Saturday, July 31, 2010


This time we have something a little different from our regular blog material. This blog installment consists of an interview we did with Cannibal Corpse bassist Alex Webster.

Alex is one of the gentlemen of the scene, and has supported our efforts with Glorious Times since before we even went public with our plans to produce the book, and when he pledged his support and desire to participate, he kept his promise. That sits really well with us, and is in keeping with how it used to be a hundred years ago too. The rock-star virus has proven impossible to latch onto this man.

Beyond Death 1988 outside the River Rock Cafe
(photo - courtesy of the Buffalo 1980's Underground Metal page on Facebook)

GT: Back in 1989 I was starting up Chainsaw Abortions and you were among my first interviews. Could you have imagine that 21 years later Cannibal Corpse would still be going strong and that you would have had the career that you did? In your wildest dreams when you, Jack and Darrin were forming Beyond Death in 1986 could you have imagined that you'd go on this long in death metal and be so influential?

ALEX: We definitely had no idea that all of this would happen. At that time death metal was less than 5 years old and even heavy metal had been around for less than 20 years so the thought that we could have a band together for over 20 years (let alone a decent career) was something that never crossed our minds. If somebody would have told me then what was going to happen with our band I would have laughed at them. We were hoping at most to release an album and maybe do some touring. Everything else that's happened is beyond anything we could have imagined at that time.

Alex in his Beyond Death days, 1988
(photo - courtesy of the Buffalo 1980's Underground Metal page on Facebook)

GT: Do you ever get the urge, particularly when you play Buffalo, to get Darrin to come down from Toronto and just burst into an old Beyond Death song like "Waiting to Die", "I'm Sick" or "Mr. Yuk" for the old timers in the crowd?

ALEX: I'd love to jam those songs with Frank, Jack, and Darrin again. I don't know about doing any shows since Beyond Death is still active with a different lineup, but getting together in a practice room sometime and jamming just for fun would be awesome. I loved playing those songs. Not sure how well my singing voice has held up though....I guess we'd have to see!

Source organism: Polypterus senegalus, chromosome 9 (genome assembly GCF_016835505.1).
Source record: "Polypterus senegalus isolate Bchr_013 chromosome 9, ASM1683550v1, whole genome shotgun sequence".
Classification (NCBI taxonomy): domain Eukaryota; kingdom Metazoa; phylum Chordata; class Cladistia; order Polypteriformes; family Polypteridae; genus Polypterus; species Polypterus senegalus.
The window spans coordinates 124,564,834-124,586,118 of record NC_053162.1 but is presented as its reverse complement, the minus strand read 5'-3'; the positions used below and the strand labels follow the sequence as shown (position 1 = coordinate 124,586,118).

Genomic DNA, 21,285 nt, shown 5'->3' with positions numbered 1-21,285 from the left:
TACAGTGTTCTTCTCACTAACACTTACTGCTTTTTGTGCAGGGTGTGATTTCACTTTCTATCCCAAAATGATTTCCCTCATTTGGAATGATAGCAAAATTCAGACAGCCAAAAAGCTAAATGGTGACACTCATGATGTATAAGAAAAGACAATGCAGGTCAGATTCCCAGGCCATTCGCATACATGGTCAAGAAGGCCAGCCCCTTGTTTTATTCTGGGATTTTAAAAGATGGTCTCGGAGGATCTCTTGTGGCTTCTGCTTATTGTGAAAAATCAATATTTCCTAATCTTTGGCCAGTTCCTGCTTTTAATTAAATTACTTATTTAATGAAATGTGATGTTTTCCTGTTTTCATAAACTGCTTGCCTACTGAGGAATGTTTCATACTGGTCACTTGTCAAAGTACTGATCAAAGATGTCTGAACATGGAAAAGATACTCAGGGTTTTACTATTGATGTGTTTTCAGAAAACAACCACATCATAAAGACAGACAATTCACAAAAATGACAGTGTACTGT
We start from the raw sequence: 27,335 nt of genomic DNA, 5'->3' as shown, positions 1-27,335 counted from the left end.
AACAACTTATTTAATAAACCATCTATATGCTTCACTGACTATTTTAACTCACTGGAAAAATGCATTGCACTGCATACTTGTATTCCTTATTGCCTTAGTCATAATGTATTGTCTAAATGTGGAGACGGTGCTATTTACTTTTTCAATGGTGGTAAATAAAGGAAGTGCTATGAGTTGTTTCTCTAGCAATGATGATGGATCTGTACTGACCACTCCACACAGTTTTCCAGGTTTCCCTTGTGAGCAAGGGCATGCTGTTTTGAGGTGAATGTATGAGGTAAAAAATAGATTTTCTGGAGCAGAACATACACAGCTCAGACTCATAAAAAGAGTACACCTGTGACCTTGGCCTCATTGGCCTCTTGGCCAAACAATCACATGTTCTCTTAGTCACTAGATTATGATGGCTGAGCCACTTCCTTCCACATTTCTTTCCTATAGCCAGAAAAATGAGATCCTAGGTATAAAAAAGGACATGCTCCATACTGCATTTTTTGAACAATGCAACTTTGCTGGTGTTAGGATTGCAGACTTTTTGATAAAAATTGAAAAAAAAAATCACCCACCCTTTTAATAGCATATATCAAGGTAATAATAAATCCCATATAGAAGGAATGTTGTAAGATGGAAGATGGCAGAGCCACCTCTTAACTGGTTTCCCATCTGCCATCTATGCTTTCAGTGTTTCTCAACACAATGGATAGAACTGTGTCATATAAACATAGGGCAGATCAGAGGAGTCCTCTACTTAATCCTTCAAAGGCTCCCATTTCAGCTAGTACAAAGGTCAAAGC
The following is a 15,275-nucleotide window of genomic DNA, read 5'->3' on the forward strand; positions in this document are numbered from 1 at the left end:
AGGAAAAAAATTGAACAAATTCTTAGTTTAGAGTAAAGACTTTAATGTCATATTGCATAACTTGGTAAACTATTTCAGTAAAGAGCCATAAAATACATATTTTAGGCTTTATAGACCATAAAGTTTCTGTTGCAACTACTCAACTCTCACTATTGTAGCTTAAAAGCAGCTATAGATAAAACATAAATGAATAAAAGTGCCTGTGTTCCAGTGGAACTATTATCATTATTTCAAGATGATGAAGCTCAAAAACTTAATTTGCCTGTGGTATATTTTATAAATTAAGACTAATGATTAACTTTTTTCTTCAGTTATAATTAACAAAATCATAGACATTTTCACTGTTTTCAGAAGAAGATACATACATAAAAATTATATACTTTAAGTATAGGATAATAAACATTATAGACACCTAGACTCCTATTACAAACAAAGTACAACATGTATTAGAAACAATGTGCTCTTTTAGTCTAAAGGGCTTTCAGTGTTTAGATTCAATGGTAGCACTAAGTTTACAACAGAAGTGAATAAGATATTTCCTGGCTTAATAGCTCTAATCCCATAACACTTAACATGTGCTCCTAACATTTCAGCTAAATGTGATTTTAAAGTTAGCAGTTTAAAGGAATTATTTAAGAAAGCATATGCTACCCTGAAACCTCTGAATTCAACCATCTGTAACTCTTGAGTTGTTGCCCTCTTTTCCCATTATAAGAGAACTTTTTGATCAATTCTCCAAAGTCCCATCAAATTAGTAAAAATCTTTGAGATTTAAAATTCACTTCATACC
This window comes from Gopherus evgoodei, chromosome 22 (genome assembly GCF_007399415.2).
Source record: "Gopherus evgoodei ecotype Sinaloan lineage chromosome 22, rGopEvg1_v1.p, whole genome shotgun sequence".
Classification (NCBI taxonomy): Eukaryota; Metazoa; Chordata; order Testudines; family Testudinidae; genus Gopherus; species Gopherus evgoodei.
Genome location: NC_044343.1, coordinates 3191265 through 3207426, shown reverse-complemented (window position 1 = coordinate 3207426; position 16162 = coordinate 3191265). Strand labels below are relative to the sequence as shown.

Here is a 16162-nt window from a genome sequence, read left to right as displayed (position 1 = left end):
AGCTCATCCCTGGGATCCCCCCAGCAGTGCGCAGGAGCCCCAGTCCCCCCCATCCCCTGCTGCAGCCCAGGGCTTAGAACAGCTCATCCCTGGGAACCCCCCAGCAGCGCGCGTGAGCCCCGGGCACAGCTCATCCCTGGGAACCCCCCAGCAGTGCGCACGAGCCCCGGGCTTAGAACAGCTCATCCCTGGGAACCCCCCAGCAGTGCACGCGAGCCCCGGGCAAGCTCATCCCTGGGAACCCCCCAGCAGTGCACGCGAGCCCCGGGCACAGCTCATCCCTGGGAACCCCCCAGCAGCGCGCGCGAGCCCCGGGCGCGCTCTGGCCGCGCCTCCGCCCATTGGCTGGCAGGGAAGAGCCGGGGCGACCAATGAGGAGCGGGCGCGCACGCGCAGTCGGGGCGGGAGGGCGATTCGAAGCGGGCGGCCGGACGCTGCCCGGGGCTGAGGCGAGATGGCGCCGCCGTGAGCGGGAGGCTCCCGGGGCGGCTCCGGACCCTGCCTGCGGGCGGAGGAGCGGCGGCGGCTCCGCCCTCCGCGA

Flyer for Cannibal Corpse's first gig

GT: I was there at your first gig at the River Rock Cafe opening for Dark Angel. Could you describe what that show was like for you? Did you feel the pressure of opening for them on your first gig as Cannibal Corpse?

ALEX:  It was an incredible rush to play in front of so many people. In our old bands we'd never had the chance to open for a major national band like Dark Angel, so the 450+ people in the River Rock for that show was probably the biggest audience any of us had played to at that time. There was some pressure for sure, but when you're young you just throw caution to the wind and go for it. If I was in the same situation now I'd probably be more aware of just how important the gig was and feel a lot more pressure.

One other cool thing I remember about that show was that for some reason I was unable to use my own bass (I can't remember the exact reason, maybe it was broken) so Gary from Baphomet (who were also on the bill that night) let me use his white BC Rich Warlock bass, which was really cool of him. That's one of maybe 4 or 5 times in my whole career I've used someone else's bass for a show.

Flyer for the final show at the Skyroom in Buffalo, NY

GT: How special were those years in Buffalo to you, from your first gig in 1989, to playing in front of 600+ at A Day of Death in 1990 to playing the final show at the Skyroom in front of 700+?

ALEX:  Buffalo had such a great scene during the late 80's and early 90's. We were proud to be a part of it and we remember those shows well. The Day of Death was truly amazing, I've gone into detail in Glorious Times about how special that show was to us, and the final Skyroom show was awesome as well. Although Buffalo maintained a strong scene for a few years after that final show, I think it might be the show that marked the peak of the scene there. It's the biggest all-local band show I can remember from Buffalo (I was told there were over a 1000 people there, but I never heard an official head count).

I think everyone in the Buffalo scene at that time had the feeling we were part of something pretty special, something new. Death metal was a fairly new form of music at that time and there were a few really strong scenes internationally that helped it grow like Tampa, Stockholm, New York City/tri-state area, Montreal/Quebec...I feel like Buffalo was one of those strong scenes as well.

Paul in his Tirant Sin days
(photo - courtesy of Dennis John Glinski)

GT: Cannibal Corpse has gone through a few members, with only you and Paul remaining from the original lineup. Which other original member was it hardest for you to part ways with - Jack, Chris or Rob?

ALEX:  All of those guys had a lot of creative input in the band while they were members so it wasn't really easy to replace any of them. We worked hard to try to make sure each lineup change resulted in what we felt was an improvement in the band (that's subjective of course). Kicking out Bob was hard because it was something we did because we felt we had to, not because we wanted to. It was strictly done to improve the band musically. With Chris, we had had a few personal problems so that made it a little easier to ask him to leave the band when the time came, although by then the reason was also musical, not personal. Replacing him was the probably the hardest because singers are generally the face of the band, and that was certainly the case with Chris. He did most interviews and wrote most of the lyrics, so many people thought we were taking a big risk by replacing him. We had confidence in George though, so we really weren't that worried about it. That's probably another case of us being too young to be cautious!

GT: I remember back when cannibal corpse first started you were a real big fan of steve Digiorgio of Sadus, what other bassists impress you these days?